Hope in the times of despair

Sadaf
3 min readDec 17, 2019

It’s a hard time being a Muslim right now. There’s general Islamophobia all over the world, and in India too. The number of increased lynchings confirm that. Depending on your leaning, you will blame Muslims for it, or you will understand that internationally, villianising Muslims is a way to de-stabilise countries with oil wells, and in India, it is a result of Hindutva politics (which affect not just Muslims but women, queer people, caste minorities and even men).

Given the recent scenario of sexual assaults, the trans bill/act and the citizenship act, it is quite easy to feel despair and feel hopeless. I keep questioning, fine, the government have their agenda, but why do the people hate us so much? What have we ever done to them. Most muslims I know, live with their heads down, trying to stay way out of trouble. Yes, if the question is of the small number of anti-social elements, of course they exist, just like Sadhvi Pragya exists, but her existence doesn’t mean every Hindu has to prove that they are not terrorists.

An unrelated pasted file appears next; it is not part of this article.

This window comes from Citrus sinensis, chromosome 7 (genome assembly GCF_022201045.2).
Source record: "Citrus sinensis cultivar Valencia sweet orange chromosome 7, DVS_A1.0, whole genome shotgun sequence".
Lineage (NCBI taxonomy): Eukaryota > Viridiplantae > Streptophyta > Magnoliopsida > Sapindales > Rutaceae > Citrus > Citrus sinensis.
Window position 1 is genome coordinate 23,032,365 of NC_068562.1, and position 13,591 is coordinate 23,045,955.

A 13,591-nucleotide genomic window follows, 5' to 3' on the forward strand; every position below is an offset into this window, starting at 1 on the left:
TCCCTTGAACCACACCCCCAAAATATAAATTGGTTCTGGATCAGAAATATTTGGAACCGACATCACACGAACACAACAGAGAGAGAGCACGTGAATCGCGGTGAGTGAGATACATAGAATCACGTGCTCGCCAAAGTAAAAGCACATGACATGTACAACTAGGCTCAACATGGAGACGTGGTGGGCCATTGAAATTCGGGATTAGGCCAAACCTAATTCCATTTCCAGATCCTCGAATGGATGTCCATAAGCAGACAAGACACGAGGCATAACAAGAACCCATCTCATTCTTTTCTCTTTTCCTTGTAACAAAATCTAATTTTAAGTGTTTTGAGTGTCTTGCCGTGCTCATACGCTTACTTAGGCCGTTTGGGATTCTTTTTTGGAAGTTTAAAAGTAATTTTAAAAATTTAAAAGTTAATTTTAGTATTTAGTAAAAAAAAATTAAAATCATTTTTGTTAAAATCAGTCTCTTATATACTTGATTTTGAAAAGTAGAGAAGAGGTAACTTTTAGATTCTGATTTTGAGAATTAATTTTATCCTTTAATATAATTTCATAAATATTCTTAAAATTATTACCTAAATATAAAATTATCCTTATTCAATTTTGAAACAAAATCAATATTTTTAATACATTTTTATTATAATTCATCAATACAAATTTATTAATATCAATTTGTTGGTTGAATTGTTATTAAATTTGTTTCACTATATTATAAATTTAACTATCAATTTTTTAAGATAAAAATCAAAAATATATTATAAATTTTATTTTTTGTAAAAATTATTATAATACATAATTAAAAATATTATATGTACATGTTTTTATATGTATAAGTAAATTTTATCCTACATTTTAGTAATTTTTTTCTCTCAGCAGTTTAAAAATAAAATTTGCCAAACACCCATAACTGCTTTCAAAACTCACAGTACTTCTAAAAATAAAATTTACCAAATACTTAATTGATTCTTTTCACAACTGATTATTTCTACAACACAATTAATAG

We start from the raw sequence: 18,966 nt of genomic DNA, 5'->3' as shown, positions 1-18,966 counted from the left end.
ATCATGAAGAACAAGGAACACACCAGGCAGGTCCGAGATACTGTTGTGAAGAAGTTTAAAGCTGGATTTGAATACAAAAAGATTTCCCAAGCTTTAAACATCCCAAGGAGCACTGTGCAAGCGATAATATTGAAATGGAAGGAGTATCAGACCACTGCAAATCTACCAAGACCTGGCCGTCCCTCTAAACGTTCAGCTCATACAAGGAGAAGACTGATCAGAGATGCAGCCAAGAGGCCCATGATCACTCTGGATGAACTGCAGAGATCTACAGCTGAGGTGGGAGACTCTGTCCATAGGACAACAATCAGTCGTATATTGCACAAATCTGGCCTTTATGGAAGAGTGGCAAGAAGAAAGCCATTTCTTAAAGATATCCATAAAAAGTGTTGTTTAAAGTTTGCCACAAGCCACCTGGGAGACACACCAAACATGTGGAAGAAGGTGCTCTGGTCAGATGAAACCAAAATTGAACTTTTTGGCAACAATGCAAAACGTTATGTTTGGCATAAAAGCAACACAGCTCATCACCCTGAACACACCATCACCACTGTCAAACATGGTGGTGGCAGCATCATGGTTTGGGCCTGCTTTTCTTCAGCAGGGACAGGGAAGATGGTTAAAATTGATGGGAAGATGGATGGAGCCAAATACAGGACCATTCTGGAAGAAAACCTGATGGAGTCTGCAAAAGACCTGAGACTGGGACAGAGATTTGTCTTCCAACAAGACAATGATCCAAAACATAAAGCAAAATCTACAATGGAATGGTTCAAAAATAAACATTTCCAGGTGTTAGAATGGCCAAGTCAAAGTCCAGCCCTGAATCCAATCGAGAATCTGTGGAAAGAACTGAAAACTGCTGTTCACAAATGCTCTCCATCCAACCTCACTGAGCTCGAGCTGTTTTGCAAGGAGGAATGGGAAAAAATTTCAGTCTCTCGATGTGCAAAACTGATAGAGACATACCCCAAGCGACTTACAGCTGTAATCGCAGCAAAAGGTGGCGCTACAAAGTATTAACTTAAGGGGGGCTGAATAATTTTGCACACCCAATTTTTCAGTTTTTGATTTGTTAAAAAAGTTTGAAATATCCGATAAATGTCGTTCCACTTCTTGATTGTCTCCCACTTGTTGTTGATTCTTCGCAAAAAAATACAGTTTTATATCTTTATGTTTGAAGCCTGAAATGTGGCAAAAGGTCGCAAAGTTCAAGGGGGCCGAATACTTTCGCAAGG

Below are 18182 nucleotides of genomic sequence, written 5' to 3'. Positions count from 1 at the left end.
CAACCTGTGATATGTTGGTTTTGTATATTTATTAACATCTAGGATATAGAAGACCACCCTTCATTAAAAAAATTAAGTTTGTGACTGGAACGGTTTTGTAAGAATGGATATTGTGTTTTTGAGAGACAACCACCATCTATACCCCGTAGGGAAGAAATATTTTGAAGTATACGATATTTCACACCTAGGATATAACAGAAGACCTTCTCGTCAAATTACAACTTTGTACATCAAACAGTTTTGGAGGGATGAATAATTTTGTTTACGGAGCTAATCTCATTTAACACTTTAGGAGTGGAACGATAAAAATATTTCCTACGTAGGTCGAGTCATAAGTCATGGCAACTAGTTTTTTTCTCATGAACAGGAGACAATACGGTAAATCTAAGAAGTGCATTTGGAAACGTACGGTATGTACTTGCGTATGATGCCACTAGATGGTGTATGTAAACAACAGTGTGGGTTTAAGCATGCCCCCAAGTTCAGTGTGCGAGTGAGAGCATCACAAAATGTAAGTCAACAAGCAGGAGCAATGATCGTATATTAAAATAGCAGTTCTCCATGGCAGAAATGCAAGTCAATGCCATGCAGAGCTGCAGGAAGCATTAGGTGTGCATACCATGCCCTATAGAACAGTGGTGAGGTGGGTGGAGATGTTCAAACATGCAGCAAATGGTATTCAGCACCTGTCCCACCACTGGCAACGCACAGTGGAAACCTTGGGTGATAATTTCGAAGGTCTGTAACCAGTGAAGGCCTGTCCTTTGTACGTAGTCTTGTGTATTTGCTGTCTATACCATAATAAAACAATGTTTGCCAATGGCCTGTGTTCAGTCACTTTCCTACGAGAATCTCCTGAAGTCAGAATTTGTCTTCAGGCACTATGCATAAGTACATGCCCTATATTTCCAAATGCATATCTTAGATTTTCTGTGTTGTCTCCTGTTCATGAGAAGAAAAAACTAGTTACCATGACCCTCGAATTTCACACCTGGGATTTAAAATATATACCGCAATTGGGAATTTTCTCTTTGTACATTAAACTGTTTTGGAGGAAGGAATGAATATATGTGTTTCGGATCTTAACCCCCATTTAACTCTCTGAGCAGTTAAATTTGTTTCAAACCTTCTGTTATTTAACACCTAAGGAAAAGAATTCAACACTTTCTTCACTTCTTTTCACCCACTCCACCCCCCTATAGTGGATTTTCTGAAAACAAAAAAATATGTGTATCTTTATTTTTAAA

Then there is the additional layer of being a woman, who has people dependent on her. In this case, going to protests too, is not easy. Because the incidence of sexual and physical assault is quite high, and no one will pay the bills/do the labour if anything happens to a protestor.

And without the viable outlet of slogans, what can one do? The despair increases. But a look around, and I saw that clients (those to whom I offer therapy services) and friends, are having difficult conversations with families, trying to explain to them, not to be this way, to care for the rights of others. What do these friends and clients have to gain, except from the wrath of their families? And yet they do this labour.

The only explanation, is that for them, this is the labour of love. The love of humanity. The love of knowing that none of us belong, till all of us belong. None of us are happy, till all of us are happy.

There’s students all over India protesting, regardless of the religion they belong to. The scenes are so reminiscent of Rang De Basanti.

Yes, there are people with extreme beliefs, and some people who genuinely thought this government will bring change, voted for them. But, there are so many who feel this is wrong. So many who have changed their stance.

And now, its starting to feel, there are enough who feel the wrong. There are enough, to give hope. There are enough to re-build.

--

--

Sadaf

Love psychology, economics, art, music, books, poetry, blogs, cooking and select sports.A jack of all trades, perhaps master of none. Psychologist.